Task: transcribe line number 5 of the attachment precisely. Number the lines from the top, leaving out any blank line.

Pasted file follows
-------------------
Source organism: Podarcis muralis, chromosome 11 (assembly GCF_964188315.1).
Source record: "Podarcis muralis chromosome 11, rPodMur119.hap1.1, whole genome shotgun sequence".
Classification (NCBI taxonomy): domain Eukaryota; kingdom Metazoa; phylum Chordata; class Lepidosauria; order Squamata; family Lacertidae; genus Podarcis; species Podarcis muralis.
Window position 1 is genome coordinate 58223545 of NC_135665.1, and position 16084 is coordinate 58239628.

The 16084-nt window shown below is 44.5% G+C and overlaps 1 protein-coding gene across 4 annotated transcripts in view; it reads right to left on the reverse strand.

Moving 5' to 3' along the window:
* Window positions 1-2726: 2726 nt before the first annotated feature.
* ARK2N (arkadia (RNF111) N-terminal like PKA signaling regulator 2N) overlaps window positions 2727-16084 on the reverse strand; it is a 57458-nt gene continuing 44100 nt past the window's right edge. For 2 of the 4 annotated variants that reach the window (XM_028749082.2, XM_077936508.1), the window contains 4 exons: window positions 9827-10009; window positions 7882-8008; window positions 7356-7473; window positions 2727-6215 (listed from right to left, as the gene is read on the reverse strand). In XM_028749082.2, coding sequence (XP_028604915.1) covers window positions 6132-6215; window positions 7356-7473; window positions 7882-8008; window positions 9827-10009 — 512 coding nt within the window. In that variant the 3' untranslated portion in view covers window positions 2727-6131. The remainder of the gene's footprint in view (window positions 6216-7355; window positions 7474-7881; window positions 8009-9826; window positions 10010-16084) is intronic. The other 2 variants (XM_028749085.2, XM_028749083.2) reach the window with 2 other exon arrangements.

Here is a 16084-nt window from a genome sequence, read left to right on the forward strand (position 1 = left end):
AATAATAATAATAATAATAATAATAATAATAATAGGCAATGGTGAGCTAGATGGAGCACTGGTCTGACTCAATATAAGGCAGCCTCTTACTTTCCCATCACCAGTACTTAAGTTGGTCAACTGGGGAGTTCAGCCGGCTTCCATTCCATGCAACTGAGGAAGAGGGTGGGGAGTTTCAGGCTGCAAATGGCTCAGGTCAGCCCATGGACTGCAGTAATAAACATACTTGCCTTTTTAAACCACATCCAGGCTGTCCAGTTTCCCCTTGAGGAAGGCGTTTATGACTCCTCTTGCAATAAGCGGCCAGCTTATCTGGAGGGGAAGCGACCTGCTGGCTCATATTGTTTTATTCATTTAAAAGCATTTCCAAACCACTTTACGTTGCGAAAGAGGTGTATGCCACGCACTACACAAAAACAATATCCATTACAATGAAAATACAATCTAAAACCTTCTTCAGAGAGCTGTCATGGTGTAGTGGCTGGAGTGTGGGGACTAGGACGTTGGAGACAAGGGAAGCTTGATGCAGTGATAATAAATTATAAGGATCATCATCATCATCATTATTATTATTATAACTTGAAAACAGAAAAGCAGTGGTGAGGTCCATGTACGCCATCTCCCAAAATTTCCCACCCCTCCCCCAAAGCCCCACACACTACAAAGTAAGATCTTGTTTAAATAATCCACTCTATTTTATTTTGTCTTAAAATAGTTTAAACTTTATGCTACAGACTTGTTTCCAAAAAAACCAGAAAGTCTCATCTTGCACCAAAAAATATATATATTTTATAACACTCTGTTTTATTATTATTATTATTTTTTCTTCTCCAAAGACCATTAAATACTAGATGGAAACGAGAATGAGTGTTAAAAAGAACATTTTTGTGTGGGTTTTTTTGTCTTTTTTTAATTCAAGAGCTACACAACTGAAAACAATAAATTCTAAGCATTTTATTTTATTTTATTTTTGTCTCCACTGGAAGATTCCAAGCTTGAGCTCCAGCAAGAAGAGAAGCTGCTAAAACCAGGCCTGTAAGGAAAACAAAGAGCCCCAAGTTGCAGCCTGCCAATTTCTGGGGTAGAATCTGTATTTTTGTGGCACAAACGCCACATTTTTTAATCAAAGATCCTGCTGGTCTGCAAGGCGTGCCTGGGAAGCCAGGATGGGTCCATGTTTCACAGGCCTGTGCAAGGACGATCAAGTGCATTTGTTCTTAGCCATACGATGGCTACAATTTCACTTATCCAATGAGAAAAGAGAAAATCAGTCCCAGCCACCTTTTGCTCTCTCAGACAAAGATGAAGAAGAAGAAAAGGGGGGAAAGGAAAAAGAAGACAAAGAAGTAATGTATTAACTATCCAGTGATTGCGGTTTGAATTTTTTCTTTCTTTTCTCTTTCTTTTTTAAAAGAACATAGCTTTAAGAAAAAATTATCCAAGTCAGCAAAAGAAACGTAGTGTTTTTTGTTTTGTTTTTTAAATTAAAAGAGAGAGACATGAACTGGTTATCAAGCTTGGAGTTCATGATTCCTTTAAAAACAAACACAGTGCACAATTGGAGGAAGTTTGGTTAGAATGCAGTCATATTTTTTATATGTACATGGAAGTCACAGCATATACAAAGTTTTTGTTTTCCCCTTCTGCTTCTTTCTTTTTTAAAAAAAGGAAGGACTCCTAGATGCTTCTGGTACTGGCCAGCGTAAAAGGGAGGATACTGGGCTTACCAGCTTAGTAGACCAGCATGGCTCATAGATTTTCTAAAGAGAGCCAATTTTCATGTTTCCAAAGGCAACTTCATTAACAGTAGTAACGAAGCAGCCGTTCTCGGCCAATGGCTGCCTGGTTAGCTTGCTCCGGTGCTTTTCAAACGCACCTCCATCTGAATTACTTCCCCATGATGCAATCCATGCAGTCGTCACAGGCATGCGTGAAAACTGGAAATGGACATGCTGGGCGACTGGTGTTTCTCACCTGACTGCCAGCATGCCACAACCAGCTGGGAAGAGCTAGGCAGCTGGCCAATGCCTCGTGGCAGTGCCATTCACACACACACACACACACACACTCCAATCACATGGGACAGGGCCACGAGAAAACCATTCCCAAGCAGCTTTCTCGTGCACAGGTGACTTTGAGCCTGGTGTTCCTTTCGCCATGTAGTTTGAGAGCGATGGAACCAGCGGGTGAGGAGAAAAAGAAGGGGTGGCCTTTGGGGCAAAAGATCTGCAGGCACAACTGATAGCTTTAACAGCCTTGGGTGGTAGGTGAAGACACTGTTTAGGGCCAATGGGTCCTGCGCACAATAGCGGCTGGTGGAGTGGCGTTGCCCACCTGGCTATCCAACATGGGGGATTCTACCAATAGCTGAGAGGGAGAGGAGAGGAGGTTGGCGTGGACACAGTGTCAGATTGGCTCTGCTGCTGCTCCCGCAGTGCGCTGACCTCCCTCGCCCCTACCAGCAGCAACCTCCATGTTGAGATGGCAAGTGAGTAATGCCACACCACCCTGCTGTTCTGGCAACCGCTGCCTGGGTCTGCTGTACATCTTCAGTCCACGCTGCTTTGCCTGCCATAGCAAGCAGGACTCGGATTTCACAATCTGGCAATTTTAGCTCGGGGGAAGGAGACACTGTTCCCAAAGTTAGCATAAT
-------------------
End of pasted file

The 16084-nt window shown below is 44.5% G+C and overlaps 1 protein-coding gene across 4 annotated transcripts in view; it reads right to left on the reverse strand.